Pacific Rim pacified

Ocean Star's firecracker shrimp, with mashed potatoes and garlic saffron sauce. (Photos by Laura McKenzie)
Pacific Rim pacified

By Ron Bechtol

Ocean Star's Asian fusion could use a little more zing

"That boy can cook," says La Mansion Executive Chef, Scott Cohen, and Cohen ought to know: Stevie (as he calls himself) Paprocki was on Cohen's line at Las Canarias before becoming the chef at the Fig Tree, a River Walk institution that seemed to gain a new lease on life during his tenure.

Currently Paprocki is heading up the kitchen at Ocean Star, a Pacific Rim restaurant recently opened in the original Crystal Baking Company space (and still showing vestiges of that frontier-baroque interior) by the folks who brought us the more conventionally themed Mencius Gourmet Hunan and Formosa Garden. That Paprocki has had little or no Asian experience might even be considered a plus in a fusion situation that, according to the menu, "is an open-minded approach to food which blends flavors and cuisine of the Pacific Islands and the Orient with a dash of California freshness and Southwestern spice ... the chef's imagination `is` your passport ..." Sounds good, anyway.

Tastes good, too, if you happen to start with the crab cake served over a poblano-laced aioli and a drizzle of incandescent chili oil; the lush crab and volcanic sauces play with one another in perfect yin-yang precision. The potential for playful parity between Prince Edward Island black mussels and their chili coconut sauce broth exists as well; I almost desperately wanted to like this dish (which can be had either as appetizer or entrée). For their part, the mussels were impeccably fresh, but the sauce lacked the chili component that might have turned the sweet coconut flavors (much like Coco Lopez), to advantage. This may be an uphill battle against popular taste, but I'd tone the sweetness way down and add some chili.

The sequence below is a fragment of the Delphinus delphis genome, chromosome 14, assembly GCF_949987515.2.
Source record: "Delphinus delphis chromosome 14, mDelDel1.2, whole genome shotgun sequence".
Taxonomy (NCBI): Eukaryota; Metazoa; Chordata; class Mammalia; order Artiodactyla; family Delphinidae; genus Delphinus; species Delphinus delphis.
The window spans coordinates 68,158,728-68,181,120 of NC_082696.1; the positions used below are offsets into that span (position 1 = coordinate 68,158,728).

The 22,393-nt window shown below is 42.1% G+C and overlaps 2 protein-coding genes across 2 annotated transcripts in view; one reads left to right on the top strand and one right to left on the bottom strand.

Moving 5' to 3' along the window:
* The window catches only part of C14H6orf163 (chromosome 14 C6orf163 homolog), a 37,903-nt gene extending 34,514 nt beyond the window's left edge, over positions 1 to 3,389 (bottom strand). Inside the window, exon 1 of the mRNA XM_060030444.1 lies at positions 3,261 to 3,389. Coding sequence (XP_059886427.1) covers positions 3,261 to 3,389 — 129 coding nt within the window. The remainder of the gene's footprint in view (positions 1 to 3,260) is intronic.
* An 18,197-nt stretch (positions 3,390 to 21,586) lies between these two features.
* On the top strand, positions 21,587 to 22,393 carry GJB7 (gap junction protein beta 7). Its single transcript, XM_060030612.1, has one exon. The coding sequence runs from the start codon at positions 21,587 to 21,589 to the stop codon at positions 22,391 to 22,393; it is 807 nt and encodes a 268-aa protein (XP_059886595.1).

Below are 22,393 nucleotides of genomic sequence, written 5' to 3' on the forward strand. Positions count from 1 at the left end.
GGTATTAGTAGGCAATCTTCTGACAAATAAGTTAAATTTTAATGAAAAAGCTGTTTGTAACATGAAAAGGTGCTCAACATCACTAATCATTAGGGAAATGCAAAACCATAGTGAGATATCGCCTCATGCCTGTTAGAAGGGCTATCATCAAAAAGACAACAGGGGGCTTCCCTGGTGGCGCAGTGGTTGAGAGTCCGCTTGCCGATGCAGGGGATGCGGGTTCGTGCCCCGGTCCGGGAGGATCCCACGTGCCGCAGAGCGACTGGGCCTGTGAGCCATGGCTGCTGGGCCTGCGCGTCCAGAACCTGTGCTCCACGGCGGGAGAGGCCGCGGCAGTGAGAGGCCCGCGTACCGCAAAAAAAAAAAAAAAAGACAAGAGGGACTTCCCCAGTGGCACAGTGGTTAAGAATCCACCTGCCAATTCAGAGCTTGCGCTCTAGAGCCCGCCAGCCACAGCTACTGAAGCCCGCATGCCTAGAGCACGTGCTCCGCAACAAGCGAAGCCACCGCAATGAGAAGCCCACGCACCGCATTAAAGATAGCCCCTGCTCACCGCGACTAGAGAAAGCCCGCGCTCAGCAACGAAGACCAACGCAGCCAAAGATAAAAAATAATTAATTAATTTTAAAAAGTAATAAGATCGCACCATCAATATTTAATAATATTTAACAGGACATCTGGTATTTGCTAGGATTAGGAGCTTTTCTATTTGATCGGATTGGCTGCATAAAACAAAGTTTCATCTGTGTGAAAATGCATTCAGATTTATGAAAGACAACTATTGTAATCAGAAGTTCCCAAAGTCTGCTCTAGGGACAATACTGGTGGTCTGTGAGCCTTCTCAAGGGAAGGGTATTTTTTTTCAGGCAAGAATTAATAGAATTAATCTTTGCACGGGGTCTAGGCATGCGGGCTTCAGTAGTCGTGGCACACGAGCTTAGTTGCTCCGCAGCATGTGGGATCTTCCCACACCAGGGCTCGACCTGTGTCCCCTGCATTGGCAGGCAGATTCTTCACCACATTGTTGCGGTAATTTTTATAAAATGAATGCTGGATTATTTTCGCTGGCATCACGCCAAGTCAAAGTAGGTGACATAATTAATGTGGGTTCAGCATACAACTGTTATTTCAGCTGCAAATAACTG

Ocean Star
Seafood & Grill

1039 NE Loop 410
11am-2pm & 5-10pm daily
Price range: $8.95-$22.95
Major credit cards
Handicapped accessible
The mussels were a fait accompli when they hit the table, but ceviche can be tinkered with - and tinker we did. The menu suggests lime, cilantro, black sesame seeds, and a pineapple pico, and most of that is delivered along with a generous serving of fresh and appealing seafood. The black sesame seeds are a particularly winning addition to the traditional formula. But there is a reason that lime, the "cooking" agent in ceviche, is normally a dominant taste; it gives the cocktail its bracing component - that and a little chopped serrano or poblano. We tasted more grapefruit than lime, more pineapple than either, and the result lacked snap - so we added some, asking our willing waitress for more lime, cilantro, and even a little Tabasco. She went us one better by adding a little lime zest to the palette. Much better.